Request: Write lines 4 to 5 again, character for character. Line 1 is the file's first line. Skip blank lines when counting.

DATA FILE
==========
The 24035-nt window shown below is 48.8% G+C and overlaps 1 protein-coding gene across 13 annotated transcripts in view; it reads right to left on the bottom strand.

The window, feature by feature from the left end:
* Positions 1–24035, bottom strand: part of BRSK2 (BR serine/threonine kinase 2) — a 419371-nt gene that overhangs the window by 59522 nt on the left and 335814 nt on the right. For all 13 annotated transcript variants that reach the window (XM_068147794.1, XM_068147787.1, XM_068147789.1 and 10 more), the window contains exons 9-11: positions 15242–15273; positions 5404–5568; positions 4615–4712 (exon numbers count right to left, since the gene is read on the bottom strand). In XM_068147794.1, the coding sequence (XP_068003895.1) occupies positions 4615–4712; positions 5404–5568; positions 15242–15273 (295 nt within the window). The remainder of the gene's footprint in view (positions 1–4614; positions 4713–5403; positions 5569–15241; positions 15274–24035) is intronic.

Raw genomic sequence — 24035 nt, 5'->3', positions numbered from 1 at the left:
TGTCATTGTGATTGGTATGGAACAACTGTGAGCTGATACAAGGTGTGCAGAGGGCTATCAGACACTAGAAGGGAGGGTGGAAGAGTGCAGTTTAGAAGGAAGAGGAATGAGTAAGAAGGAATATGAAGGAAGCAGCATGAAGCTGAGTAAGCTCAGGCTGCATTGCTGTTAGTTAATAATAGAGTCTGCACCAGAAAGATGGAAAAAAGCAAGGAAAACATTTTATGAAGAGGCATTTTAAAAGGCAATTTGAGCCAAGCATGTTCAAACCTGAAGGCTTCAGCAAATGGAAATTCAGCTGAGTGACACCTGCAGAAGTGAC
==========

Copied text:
Raw genomic sequence — 24035 nt, 5'->3', positions numbered from 1 at the left:
TGTCATTGTGATTGGTATGGAACAACTGTGAGCTGATACAAGGTGTGCAGAGGGCTATCAGACACTAGAAGGGAGGGTGGAAGAGTGCAGTTTAGAAGGAAGAGGAATGAGTAAGAAGGAATATGAAGGAAGCAGCATGAAGCTGAGTAAGCTCAGGCTGCATTGCTGTTAGTTAATAATAGAGTCTGCACCAGAAAGATGGAAAAAAGCAAGGAAAACATTTTATGAAGAGGCATTTTAAAAGGCAATTTGAGCCAAGCATGTTCAAACCTGAAGGCTTCAGCAAATGGAAATTCAGCTGAGTGACACCTGCAGAAGTGAC